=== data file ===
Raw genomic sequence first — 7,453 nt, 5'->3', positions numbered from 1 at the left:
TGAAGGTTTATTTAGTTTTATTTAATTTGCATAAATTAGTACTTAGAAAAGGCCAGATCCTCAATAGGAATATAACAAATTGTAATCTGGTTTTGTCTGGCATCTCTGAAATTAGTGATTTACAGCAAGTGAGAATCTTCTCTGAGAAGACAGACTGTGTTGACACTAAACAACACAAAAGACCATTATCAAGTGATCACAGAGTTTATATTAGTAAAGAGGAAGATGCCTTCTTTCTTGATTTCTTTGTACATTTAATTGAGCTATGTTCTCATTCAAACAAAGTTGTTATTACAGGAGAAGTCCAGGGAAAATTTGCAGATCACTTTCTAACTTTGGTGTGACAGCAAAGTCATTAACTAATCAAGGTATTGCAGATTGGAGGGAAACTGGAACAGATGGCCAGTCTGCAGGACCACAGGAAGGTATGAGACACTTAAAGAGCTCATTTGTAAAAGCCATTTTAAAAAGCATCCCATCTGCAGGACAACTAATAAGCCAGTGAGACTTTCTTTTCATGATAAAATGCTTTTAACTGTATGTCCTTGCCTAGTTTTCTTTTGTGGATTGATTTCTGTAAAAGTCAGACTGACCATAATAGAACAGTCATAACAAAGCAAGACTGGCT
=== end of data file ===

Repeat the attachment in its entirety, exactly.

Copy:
Raw genomic sequence first — 7,453 nt, 5'->3', positions numbered from 1 at the left:
TGAAGGTTTATTTAGTTTTATTTAATTTGCATAAATTAGTACTTAGAAAAGGCCAGATCCTCAATAGGAATATAACAAATTGTAATCTGGTTTTGTCTGGCATCTCTGAAATTAGTGATTTACAGCAAGTGAGAATCTTCTCTGAGAAGACAGACTGTGTTGACACTAAACAACACAAAAGACCATTATCAAGTGATCACAGAGTTTATATTAGTAAAGAGGAAGATGCCTTCTTTCTTGATTTCTTTGTACATTTAATTGAGCTATGTTCTCATTCAAACAAAGTTGTTATTACAGGAGAAGTCCAGGGAAAATTTGCAGATCACTTTCTAACTTTGGTGTGACAGCAAAGTCATTAACTAATCAAGGTATTGCAGATTGGAGGGAAACTGGAACAGATGGCCAGTCTGCAGGACCACAGGAAGGTATGAGACACTTAAAGAGCTCATTTGTAAAAGCCATTTTAAAAAGCATCCCATCTGCAGGACAACTAATAAGCCAGTGAGACTTTCTTTTCATGATAAAATGCTTTTAACTGTATGTCCTTGCCTAGTTTTCTTTTGTGGATTGATTTCTGTAAAAGTCAGACTGACCATAATAGAACAGTCATAACAAAGCAAGACTGGCT